We participated in challenge days as well where we had the freedom and trust by teachers to roam the streets of Ballarat while completing tasks along the way. We hiked Mount Buninyong with our classmates, and we also went to Vic Park to get an insight of what our time at the Grampians Camp would’ve looked like. But on the other hand we missed out on the infamous Melbourne experience camp. However, it was made up for with all of the activities that the teachers and coordinators planned to give us an enjoyable time together.
It was a real rough couple of terms in home school and it feels really good to be back especially seeing all the boys again. Overall it has been a rough but rewarding year and I’d like to thank all the teachers for setting up classes and work for us to complete while constantly checking up on us and making sure we are in a good mindset and even giving us some free time to get outside and clear our head.
A reflection on my 2020 experiences
by Joel Ballesty (Year 10J)
With all the frustrations and the harm that has come to the world throughout 2020 many may look back on it as a time they will want to put behind them, however, for me there were also many benefits to the year that were evident.
COVID-19 forced the world to wear masks, reduce travel, restrict our activities and enter quarantine. We lost excursions, work experience and personally the greatest impact for me was the cancellations in Drama, where I lost the opportunities to partake in Matilda, The Brothers Grimm and even the Loreto/St Pat’s production for 2021. Furthermore, COVID-19 also limited my external class options at BCMA.
Another area that impacted me was the inability of traveling to see family. This was hard for me because most of my family lives in Sydney, NSW, making it impossible to see them without the aid of Facetime or social media. We had planned twice to see the family in 2020, the first time stopped by the wildfires and the second by the COVID-19 lockdowns. We knew there was nothing we could change about it so we had to just hope we could visit them later in the year.
This year has had silver linings in different areas though, such as the effect it has had on the adaptability of the educational system. The pandemic forced students to learn remotely from their computers at home. This new dynamic called for altered teaching methods, some students struggled with the change and others embraced the different approach. While of course missing the social interaction of school in the flesh, I personally enjoyed the innovative online experience and the different format of education. The adaptability of schools will likely improve permanently because of this and I am eager to see where this goes in the future.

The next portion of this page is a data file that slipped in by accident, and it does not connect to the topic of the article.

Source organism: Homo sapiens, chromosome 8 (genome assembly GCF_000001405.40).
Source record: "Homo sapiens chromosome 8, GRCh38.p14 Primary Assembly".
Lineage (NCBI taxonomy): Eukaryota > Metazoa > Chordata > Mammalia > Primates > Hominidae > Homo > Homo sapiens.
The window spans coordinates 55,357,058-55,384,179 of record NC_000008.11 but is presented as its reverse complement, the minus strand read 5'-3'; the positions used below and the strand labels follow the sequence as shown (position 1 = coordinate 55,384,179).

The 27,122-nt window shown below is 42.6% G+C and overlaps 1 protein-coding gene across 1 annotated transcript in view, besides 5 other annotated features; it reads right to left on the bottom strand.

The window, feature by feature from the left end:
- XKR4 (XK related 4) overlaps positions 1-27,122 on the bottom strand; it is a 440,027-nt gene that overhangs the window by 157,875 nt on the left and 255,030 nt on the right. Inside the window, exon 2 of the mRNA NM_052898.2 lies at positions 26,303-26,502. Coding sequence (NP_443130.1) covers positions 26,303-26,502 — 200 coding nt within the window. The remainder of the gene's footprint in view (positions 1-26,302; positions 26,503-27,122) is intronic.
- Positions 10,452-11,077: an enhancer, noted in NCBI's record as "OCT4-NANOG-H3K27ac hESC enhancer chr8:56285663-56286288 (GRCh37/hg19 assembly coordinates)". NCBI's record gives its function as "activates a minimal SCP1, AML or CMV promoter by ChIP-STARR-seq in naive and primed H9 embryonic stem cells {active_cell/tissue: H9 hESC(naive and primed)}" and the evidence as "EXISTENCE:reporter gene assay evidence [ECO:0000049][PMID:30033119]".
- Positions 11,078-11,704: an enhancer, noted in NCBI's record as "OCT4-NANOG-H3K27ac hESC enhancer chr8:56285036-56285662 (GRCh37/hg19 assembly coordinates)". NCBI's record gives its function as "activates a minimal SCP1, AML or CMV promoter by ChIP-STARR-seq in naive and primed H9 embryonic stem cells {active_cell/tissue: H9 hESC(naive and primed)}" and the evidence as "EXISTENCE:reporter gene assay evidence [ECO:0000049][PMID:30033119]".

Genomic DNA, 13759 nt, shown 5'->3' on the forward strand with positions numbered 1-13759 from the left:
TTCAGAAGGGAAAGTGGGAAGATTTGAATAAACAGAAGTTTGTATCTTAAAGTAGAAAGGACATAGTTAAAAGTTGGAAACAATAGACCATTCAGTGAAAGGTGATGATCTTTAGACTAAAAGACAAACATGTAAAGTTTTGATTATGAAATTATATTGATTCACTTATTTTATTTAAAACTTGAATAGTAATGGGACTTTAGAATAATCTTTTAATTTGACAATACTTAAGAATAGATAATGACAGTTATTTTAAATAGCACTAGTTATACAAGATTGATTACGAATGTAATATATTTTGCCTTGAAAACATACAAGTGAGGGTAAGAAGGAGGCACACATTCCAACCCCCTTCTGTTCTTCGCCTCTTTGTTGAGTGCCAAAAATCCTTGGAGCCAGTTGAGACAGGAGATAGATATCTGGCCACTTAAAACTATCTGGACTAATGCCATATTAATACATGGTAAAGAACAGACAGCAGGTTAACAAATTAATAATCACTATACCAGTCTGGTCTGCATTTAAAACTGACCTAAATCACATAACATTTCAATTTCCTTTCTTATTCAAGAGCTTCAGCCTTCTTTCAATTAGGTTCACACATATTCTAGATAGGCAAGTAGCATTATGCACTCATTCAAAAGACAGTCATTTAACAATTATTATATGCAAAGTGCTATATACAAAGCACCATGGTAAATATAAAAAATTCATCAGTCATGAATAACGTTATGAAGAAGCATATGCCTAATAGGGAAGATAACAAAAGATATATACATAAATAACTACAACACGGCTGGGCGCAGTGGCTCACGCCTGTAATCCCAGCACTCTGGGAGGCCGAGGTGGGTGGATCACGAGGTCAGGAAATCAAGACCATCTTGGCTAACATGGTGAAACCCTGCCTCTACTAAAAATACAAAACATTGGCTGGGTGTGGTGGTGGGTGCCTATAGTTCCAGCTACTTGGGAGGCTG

2020 – What a memorable year!
by Hugh Ollerenshaw (Year 11E)
2020 has truly been a memorable year and, for many, one of the most difficult experiences of their lives. As students, we have been forced to adapt to a new style of learning, completely remote from our friends and teachers.
Coping throughout this school year has not been easy and, for me, (along with many of my peers) the hardest challenge has been the inability to interact face-to-face with people that we had been so used to seeing five days a week. It wasn’t so much the schoolwork that I struggled with, but rather this sudden lack of social connection.
At first, online learning seemed great: the sleep-ins, learning at my own pace, playing Among Us (of course not during school). However, this apparent freedom within my own home quickly gave way to a growing desire to once more experience the normality of an average school day. I missed my mates and I know that others also began to feel the effects of not being able to see each other. To combat this isolation, we all naturally spent a lot more time talking to each other online, and we managed to have a lot of fun this way. We were able to check in on each other and put aside some of our concerns, as well as learn from each other when it was not so easy to raise a hand for the teacher. This was good, but I think that even the students who had previously disliked school began to realise how important a part it played in their lives, if only for its social interactions.
Upon returning, there was certainly, at least for me, a sense of pride in my fellow students, knowing that, although we had been separated, we had made it through this tough time together and I believe it has only made us stronger and more prepared for whatever the future holds.
How the Pandemic impacted my final year at SPC
by Will Clark (Year 12G)
Being a Year 12 student during these difficult times has been a pretty full-on experience. It has been tough to cope with these circumstances both in and out of school. I came into this year full of excitement knowing year 12 is supposed to be the best year of my life.
The main thing I struggled the most with during the isolation and online learning period was definitely motivation and not being able to see my mates every day. I was sometimes in a “what’s the point” mindset and didn’t really see any positive outcomes. I saw this year as putting on the green tie everyday, hanging out with my brothers in Chapel Court having a laugh and embracing our last year at the College. I was also motivated to put my best foot forward in the classroom and set myself up for a positive future. And being stuck inside staring at a computer screen all day did impede my motivation levels, but also took its toll on my wellbeing, and it definitely would have for a lot of other Year 12s.
The thing that impacted me most was not being able to represent the College in the Herald Sun Shield at the MCG in my final year. Last year’s loss left me feeling very flat and I was so eager to have another crack at it this year, and to have that taken away was pretty devastating for me. As tough as it was, the support from my family, mates and teachers helped me get through and see light at the end of the tunnel. It also helped me learn to never take things for granted and to appreciate the little things in life.
It was not by any means the year us boys were hoping for, but the past six years have been an amazing experience and these difficult experiences do not reflect the great experiences I’ve had at the College.